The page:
In pictures: Sub Pop co-founder Bruce Pavitt talks Experiencing Nirvana

7th Nov 2013 | 21:04

In pictures: Sub Pop co-founder Bruce Pavitt talks Experiencing Nirvana
Sub Pop's Bruce Pavitt talks Experiencing Nirvana
Kurt Cobain at The Coliseum, Rome, Italy, November 2, 1989

In his upcoming book, Experiencing Nirvana: Grunge In Europe, 1989, Bruce Pavitt, who co-founded Sub Pop Records with Jonathan Poneman, recounts the groundbreaking and, at times, tumultuous eight days that he and Poneman spent on the road with Nirvana, Mudhoney and Tad in Europe just before grunge exploded upon the world.

In a week's time, Poneman saw Nirvana almost break up following a difficult show at the Piper Club in Rome, Italy, just days before the band would win over the British press at the LameFestUK show held at the 2,000-capacity Astoria Theater in London, a gig that helped set the stage for their impending worldwide popularity.

Below is a first chapter excerpt from Experiencing Nirvana, and on the following pages MusicRadar speaks to Pavitt. (You can order Experiencing Nirvana: Grunge In Europe, 1989 here.)

Monday, November 27
Piper Club, Rome

Jon and I arrived in Rome to connect with two of the new Seattle groups we were working with: Nirvana and Tad. Our mission was to assist in any way possible prior to their big Sub Pop showcase in London (LameFest UK), where they were to perform with their headlining labelmates Mudhoney. The British media was notorious for launching music careers, and we hoped that this event would be a defining moment for the artists.

In particular, we were concerned about Kurt Cobain, singer for Nirvana, as we had heard that he was feeling resigned and homesick and was suffering from exhaustion. Jon and I were hoping to help raise his spirits with a show of support. Everyone knew that it was crucial for the bands to arrive in London in good shape, as the three-band LameFest UK was by far the biggest show of the tour, with the potential to have a huge impact via the influential British press…

The Tad band got onstage and started their aggressive, lumbering set, showcasing tracks from their debut album,God’s Balls. Taunting the crowd, bass player Kurt Danielson fell into the audience, yelling, “Fuck the Pope!” while drummer Steve Wied kept the beat. After 40 minutes of provoking the Rome citizenry, the world’s heaviest band then retired upstairs to recuperate.

Nirvana’s turn was next… Ten songs into their set, Kurt, frustrated with his guitar, smashed it completely and climbed a tall stack of speakers. The crowd looked on, with many drunk spectators yelling “Jump!” It was a dramatic moment, potentially harmful. I witnessed the event from the club floor, stunned, while Jon and Tad looked down from the artists’ area on the second floor. Everyone was holding their breath, not sure if Kurt would actually jump. We were panicked, and extremely concerned for Kurt’s well-being.

Reprinted from the book EXPERIENCING NIRVANA: Grunge in Europe, 1989, by Bruce Pavitt, with permission by Bazillion Points Publishing.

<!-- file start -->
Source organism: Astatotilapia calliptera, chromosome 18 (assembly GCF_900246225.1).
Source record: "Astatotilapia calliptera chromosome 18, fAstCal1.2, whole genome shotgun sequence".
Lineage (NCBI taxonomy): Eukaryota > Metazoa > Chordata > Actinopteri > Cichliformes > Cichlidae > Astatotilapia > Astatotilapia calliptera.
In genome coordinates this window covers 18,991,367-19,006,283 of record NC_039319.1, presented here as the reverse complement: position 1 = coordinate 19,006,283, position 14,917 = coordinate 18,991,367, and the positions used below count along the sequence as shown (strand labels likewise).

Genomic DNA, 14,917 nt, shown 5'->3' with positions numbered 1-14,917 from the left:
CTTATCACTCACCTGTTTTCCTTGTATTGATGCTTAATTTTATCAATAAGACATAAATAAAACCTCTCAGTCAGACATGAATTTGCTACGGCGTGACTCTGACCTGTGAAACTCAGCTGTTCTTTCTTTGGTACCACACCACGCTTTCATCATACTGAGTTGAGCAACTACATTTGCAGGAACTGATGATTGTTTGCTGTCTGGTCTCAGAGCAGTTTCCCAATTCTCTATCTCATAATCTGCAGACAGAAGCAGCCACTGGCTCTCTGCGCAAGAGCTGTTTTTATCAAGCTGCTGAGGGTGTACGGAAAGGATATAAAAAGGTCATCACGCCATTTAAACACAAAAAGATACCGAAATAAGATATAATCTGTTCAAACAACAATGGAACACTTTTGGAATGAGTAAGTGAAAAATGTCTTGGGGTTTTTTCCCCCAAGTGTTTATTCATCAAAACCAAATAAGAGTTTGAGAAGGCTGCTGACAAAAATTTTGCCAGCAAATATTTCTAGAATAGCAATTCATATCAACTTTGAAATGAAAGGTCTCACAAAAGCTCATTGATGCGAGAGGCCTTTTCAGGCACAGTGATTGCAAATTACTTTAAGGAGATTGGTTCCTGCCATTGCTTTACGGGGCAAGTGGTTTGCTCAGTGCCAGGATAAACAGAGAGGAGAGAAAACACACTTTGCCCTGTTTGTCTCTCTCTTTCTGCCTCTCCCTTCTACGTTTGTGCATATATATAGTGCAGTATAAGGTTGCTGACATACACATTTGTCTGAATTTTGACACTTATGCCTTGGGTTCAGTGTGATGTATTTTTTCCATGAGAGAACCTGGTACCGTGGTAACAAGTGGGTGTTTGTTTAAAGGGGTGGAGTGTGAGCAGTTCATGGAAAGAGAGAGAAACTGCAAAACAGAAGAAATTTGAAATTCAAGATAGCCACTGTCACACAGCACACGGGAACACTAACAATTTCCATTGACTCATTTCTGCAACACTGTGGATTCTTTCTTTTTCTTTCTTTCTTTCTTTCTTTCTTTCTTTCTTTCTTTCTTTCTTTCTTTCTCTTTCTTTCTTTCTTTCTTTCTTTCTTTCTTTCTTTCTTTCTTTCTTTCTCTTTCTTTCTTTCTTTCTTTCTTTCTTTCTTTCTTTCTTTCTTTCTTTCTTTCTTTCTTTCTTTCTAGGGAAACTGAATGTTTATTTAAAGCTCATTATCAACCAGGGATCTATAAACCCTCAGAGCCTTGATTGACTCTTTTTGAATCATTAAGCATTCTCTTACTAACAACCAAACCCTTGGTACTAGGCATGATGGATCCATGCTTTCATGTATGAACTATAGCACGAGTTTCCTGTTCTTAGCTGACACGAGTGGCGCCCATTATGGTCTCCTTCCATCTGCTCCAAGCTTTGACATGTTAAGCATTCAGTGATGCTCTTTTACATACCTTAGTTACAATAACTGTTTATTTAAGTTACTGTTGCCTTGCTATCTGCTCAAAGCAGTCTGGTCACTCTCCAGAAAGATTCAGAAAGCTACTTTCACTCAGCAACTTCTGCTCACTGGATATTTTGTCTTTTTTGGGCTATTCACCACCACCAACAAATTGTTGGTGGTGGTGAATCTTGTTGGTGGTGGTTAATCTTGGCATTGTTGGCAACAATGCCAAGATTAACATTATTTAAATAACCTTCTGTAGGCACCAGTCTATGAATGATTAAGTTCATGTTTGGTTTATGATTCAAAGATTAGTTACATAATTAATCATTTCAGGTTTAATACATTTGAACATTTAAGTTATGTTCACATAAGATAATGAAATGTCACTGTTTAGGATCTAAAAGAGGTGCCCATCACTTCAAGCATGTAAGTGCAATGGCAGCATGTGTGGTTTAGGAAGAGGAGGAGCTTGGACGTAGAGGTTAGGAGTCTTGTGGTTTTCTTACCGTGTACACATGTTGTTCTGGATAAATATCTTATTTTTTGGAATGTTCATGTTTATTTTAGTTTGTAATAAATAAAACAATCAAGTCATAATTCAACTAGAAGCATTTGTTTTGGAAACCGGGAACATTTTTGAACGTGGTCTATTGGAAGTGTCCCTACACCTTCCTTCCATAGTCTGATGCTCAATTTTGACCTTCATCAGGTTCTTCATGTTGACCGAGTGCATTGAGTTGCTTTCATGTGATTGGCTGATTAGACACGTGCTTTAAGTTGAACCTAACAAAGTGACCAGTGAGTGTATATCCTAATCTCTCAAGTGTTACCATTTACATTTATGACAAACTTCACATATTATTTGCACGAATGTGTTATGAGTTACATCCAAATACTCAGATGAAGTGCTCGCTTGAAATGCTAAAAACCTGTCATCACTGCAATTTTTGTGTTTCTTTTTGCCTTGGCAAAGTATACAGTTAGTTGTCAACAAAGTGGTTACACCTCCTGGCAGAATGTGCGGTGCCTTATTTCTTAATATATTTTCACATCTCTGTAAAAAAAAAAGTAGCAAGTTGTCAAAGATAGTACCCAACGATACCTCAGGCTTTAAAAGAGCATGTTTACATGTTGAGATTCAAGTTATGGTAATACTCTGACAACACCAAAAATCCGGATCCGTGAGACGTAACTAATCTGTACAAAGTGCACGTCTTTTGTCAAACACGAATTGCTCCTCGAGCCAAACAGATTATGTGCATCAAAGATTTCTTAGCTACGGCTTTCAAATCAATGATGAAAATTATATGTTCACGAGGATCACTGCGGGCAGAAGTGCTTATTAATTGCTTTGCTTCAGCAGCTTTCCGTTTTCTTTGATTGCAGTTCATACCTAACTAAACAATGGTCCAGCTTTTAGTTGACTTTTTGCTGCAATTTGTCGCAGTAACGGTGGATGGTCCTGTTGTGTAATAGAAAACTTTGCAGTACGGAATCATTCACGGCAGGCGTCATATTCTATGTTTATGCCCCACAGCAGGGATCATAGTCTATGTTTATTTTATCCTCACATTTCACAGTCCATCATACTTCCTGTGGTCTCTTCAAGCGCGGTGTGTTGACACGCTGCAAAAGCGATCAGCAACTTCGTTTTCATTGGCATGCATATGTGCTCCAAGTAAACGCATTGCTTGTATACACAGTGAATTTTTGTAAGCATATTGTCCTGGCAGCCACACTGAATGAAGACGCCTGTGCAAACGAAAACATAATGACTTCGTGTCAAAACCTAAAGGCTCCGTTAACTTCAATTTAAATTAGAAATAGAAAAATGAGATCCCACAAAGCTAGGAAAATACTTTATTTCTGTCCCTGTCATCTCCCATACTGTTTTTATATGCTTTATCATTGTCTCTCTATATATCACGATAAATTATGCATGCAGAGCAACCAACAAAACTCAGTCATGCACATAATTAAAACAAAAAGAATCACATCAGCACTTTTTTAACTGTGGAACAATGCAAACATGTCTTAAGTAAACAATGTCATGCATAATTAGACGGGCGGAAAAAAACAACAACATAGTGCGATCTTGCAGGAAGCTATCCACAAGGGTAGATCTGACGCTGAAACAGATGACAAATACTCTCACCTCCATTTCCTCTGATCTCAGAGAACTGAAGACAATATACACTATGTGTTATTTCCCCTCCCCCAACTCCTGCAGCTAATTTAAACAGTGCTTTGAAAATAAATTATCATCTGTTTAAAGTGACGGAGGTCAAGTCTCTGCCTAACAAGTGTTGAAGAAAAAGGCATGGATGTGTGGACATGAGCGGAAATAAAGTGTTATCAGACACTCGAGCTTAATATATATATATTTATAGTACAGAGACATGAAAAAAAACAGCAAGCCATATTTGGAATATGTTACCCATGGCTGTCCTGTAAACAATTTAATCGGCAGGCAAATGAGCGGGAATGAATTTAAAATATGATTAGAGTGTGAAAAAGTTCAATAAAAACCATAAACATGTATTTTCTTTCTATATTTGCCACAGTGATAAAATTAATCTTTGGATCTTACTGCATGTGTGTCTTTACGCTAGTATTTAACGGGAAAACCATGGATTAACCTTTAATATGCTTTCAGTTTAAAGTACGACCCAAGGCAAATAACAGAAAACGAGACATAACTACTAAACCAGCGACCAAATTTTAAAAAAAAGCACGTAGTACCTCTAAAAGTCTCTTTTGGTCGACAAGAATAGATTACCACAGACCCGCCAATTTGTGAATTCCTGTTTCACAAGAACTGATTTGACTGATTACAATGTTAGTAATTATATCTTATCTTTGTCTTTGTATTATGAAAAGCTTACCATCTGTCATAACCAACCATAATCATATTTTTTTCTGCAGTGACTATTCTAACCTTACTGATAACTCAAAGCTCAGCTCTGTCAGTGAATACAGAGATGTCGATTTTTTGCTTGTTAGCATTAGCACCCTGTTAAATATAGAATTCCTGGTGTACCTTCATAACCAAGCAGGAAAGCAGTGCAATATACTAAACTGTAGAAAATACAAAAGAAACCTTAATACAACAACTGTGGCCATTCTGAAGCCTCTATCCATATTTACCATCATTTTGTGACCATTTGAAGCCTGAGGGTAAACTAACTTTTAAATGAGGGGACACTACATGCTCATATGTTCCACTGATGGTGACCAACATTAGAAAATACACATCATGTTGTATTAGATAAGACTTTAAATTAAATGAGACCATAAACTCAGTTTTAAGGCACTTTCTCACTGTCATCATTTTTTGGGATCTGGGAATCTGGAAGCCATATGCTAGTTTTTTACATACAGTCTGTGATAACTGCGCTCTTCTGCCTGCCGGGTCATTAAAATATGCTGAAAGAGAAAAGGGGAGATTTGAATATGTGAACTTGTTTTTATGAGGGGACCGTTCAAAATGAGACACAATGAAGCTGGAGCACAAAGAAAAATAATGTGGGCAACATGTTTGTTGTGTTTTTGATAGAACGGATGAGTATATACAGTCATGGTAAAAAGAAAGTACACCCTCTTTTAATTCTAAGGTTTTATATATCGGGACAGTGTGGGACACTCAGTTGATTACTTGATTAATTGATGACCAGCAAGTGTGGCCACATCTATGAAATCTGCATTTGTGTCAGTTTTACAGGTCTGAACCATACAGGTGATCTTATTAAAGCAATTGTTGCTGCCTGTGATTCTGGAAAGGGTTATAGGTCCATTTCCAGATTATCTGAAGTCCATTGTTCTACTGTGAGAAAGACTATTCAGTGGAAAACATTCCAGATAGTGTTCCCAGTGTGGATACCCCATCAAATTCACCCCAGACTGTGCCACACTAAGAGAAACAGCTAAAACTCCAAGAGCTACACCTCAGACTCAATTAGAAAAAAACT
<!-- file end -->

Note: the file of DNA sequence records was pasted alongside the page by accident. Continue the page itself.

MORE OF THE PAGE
In pictures: Sub Pop co-founder Bruce Pavitt talks Experiencing Nirvana
Sub Pop's Bruce Pavitt talks Experiencing Nirvana
Kurt Cobain was the first person Jonathan Poneman and Bruce Pavitt encountered at the Piper Club, Rome, November 27, 1989.

The pictures in the book are remarkably intimate and capture a real innocence about the bands and the period. Had you looked at the shots a lot over the years?

“You know, I kind of stepped away from it all, particularly after Kurt’s passing. It took me a while to revisit that period and look at those pictures, longer than I thought it would, actually. I was aware of the collection, but they pretty much stayed in the attic for a long time. It was only in the past few years that I decided to flip through the images. I was particularly taken with the cover photo of Kurt at the Coliseum. It’s such an iconic, powerful image. I started to look through the other photos, and I thought, ‘There’s a story here.’

“It was a special time, that tour. Seeing the bands play in a different country ever night, pretty much, was thrilling. To see the consistently positive response from the different cultures was really empowering.”

In pictures: Sub Pop co-founder Bruce Pavitt talks Experiencing Nirvana
Sub Pop's Bruce Pavitt talks Experiencing Nirvana
During Nirvana's set at the Piper Club, Rome, November, 27, 1989

I listened to the Astoria ’89 show last night –

“Ahhh. Yeah, I’ve only heard a couple of tracks from the live Nirvana Muddy Banks CD. I’ve never actually tracked down the full show. What I heard on that CD, especially Polly, were ripping.”

Absolutely. Were you at the show they did two years later?

“No, I wasn’t.”

Quite a difference. I watched that video to compare the shows. The second time there, it seemed as if the band were already conquering heroes; the first time, they came on like a band with everything to prove.

“Yeah, well, they were that, the band with everything to prove. But I have to say, before that, in the six weeks of touring Europe, they had really nailed some of those tunes. Kurt was really coming into his own as a songwriter at this time, too. Some of the post-Bleach tracks were pretty great. I like the song Been A Son, which they released right before they went on tour. I love that one. Polly is awesome, of course. You could see that Kurt’s songwriting was getting a little more stripped down, a bit more hypnotic.”

In pictures: Sub Pop co-founder Bruce Pavitt talks Experiencing Nirvana
Sub Pop's Bruce Pavitt talks Experiencing Nirvana
Kris Novoselic, Cobain, and Tad Doyle. Rote Fabrik, Zürich, November 30, 1989

Breaking the band in England was a real mission for Sup Pop.

“Well, yes. At the time, the most influential music media was in England, and it was also more accessible. You had three competing music weeklies that were always looking for new material. If you were an American band that could get to the UK, there was a good chance you’d get some ink. In the States, there were the regional weeklies, but everything was spread out so much.

“Trying to get covered in Rolling Stone was next to impossible. But trying to get something in New Music Express? Doable. That was our strategy. We had a UK publicist, Anton, who helped set a lot of that up, and we really felt that getting three of our best live acts together would really do the trick. We had done that previously, in June of ’89, at the Seattle LameFest, and that went over extremely well, so we decided to bring it over to London and try to convince the critics that Seattle had a happening scene.”